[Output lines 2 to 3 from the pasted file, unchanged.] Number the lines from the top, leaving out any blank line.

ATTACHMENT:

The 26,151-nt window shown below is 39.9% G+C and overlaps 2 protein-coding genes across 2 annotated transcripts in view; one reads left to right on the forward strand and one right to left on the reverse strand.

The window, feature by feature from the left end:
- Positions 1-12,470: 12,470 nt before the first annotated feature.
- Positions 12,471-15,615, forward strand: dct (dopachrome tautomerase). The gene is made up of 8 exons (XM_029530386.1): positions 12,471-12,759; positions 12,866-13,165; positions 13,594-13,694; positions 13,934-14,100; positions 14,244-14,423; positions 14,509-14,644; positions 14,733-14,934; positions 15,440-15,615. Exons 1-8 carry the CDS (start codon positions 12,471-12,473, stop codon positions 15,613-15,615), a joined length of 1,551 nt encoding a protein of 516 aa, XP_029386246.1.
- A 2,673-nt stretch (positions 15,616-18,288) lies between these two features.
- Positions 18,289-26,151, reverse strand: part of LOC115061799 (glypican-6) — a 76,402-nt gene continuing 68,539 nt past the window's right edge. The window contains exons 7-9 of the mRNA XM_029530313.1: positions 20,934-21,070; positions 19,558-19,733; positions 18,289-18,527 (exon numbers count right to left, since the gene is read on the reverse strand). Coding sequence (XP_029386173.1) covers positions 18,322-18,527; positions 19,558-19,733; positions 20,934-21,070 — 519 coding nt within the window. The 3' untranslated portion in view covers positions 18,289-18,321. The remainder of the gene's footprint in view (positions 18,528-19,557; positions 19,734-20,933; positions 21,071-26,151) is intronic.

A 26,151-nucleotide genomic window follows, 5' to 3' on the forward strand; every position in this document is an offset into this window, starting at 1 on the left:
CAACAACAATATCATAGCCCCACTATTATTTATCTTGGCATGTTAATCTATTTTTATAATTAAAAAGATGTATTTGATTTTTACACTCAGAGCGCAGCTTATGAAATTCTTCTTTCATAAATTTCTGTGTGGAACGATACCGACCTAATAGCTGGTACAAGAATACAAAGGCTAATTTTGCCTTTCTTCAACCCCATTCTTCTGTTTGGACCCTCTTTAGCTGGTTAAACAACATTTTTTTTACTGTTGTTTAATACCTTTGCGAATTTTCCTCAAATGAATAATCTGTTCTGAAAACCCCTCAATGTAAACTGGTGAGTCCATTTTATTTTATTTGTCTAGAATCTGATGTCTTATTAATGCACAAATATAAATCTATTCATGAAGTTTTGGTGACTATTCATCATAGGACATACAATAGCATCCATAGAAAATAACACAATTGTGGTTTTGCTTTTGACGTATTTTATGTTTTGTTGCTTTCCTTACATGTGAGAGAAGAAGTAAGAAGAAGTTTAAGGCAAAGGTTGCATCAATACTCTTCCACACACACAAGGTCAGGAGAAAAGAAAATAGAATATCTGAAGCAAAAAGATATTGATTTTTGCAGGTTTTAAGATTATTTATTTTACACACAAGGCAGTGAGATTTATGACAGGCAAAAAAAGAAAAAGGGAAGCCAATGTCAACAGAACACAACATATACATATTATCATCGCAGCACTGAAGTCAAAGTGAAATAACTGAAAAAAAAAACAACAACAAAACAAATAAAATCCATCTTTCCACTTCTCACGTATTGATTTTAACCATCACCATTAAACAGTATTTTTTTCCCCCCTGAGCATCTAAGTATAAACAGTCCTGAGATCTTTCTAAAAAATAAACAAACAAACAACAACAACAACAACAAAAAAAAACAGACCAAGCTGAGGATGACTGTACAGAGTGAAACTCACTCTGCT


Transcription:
The window, feature by feature from the left end:
- Positions 1-12,470: 12,470 nt before the first annotated feature.